that are needed to compute in Eq. (2.6) are given in . represents the freeze-out temperature. is the effective degrees of freedom at freeze-out. is tabulated in micrOMEGAs and we read it from there. For the examples we will study . In the freeze-out approximation, can be solved iteratively from

(5)

where the neutralino mass is expressed in GeV. The numerical solutions of the density equation and hence the freeze-out suggest[40, 6] is a very good choice in most, but not all, cases. Though we have verified that Eq. (5) converges quickly and agrees well with the result of micrOMEGAs, the results we give use as extracted from micrOMEGAs. The loop corrected cross sections should also impact on the value of which is not exactly the same as the value extracted from the tree-level cross sections. However, the shift is marginal, though ultimately in a full computation this should be taken into account. Our results therefore use the same value of at both tree and one-loop level. On the other hand to derive the relic density we rely, in this letter, on Eq. (2.6). For The case of annihilation, the latter simplifies to

(6)

The weight of a channel (see the percentages we will refer to later) corresponds to its relative contribution to .

2.7 Choosing points in the MSSM parameter space

Current limits on the relic density, from WMAP and SDSS[3] give the range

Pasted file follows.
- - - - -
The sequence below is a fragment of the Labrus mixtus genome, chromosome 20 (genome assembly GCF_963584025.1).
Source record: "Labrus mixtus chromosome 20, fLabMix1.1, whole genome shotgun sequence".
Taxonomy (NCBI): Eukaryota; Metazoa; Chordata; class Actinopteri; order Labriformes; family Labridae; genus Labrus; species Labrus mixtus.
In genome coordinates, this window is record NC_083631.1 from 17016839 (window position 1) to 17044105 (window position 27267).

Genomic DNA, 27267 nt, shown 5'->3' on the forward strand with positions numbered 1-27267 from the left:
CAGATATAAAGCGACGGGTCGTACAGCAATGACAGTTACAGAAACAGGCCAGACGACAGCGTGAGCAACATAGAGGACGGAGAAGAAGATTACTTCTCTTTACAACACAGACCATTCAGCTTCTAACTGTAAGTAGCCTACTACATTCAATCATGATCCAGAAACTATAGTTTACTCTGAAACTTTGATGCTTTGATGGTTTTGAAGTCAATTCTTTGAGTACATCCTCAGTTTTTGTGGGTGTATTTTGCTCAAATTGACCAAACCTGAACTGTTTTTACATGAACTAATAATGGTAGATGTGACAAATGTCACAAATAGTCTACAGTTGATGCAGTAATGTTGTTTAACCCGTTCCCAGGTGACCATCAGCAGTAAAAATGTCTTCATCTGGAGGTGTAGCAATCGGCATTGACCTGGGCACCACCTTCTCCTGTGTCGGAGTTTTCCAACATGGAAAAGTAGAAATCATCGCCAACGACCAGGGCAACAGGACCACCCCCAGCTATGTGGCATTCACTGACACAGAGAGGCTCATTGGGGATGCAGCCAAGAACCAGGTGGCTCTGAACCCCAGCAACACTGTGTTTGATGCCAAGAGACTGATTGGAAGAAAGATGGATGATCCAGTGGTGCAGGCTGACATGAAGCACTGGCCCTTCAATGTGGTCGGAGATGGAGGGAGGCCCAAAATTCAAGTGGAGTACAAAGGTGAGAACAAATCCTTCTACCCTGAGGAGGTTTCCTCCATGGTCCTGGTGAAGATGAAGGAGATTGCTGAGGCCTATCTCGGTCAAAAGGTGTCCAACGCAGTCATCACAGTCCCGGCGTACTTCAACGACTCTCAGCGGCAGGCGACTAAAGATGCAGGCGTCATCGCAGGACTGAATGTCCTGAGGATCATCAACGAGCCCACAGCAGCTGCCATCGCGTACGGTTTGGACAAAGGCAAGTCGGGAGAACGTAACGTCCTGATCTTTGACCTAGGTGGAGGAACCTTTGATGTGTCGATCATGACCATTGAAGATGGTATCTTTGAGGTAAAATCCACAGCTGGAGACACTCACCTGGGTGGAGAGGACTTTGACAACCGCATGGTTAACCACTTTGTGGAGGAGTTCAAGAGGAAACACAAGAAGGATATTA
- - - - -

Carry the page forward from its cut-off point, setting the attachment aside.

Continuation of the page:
(7)

In this first exploratory study we thought it is best to consider different scenarii without worrying too much about the absolute value of the derived relic density in order to grasp the origin of the large corrections, if any. Our choice of scenarii was motivated by the physics issues, although our choice is biased towards the popular scenarii that emerge in mSUGRA within thermal production. Nonetheless our choice covers annihilation into fermions, gauge bosons and co-annihilation. This said, apart from the annihilation into gauge bosons, the derived relic density is either within this range or not overly outside. For the gauge bosons the motivation was to take a model that singles out the and final states channels. Moreover since the impact of the radiative corrections can be large there is not much sense in picking up a model based on its agreement with the current value of the relic density on the basis of a tree-level calculation. This said we have used micrOMEGAs as a guide, being careful about translations of effective couplings and input parameters. micrOMEGAs was also quite useful in justifying the approximations we use for deriving the relic density from the cross sections. We should also add that in this letter we do not apply the radiative corrections to all the subprocesses that can contribute to the relic density but only to those channels and subprocesses that contribute more than to the relic density. When calculating the correction to the relic density we include these channels at tree-level.